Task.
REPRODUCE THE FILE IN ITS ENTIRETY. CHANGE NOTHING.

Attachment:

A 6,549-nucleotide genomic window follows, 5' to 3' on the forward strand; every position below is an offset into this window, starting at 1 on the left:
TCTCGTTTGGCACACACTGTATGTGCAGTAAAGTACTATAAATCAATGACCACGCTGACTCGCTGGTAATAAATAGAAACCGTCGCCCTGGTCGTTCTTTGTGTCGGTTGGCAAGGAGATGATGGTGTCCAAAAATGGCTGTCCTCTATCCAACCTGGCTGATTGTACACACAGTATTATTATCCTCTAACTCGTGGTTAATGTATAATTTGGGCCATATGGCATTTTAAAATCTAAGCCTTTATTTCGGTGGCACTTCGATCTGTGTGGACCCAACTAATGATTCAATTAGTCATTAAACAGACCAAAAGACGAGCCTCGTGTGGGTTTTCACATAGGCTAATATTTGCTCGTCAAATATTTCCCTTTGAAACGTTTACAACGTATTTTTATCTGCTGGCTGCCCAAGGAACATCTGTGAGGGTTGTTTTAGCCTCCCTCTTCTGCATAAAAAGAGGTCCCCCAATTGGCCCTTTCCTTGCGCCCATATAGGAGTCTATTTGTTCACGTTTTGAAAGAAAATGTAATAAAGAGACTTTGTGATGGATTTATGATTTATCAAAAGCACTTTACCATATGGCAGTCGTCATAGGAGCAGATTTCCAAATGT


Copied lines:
A 6,549-nucleotide genomic window follows, 5' to 3' on the forward strand; every position below is an offset into this window, starting at 1 on the left:
TCTCGTTTGGCACACACTGTATGTGCAGTAAAGTACTATAAATCAATGACCACGCTGACTCGCTGGTAATAAATAGAAACCGTCGCCCTGGTCGTTCTTTGTGTCGGTTGGCAAGGAGATGATGGTGTCCAAAAATGGCTGTCCTCTATCCAACCTGGCTGATTGTACACACAGTATTATTATCCTCTAACTCGTGGTTAATGTATAATTTGGGCCATATGGCATTTTAAAATCTAAGCCTTTATTTCGGTGGCACTTCGATCTGTGTGGACCCAACTAATGATTCAATTAGTCATTAAACAGACCAAAAGACGAGCCTCGTGTGGGTTTTCACATAGGCTAATATTTGCTCGTCAAATATTTCCCTTTGAAACGTTTACAACGTATTTTTATCTGCTGGCTGCCCAAGGAACATCTGTGAGGGTTGTTTTAGCCTCCCTCTTCTGCATAAAAAGAGGTCCCCCAATTGGCCCTTTCCTTGCGCCCATATAGGAGTCTATTTGTTCACGTTTTGAAAGAAAATGTAATAAAGAGACTTTGTGATGGATTTATGATTTATCAAAAGCACTTTACCATATGGCAGTCGTCATAGGAGCAGATTTCCAAATGT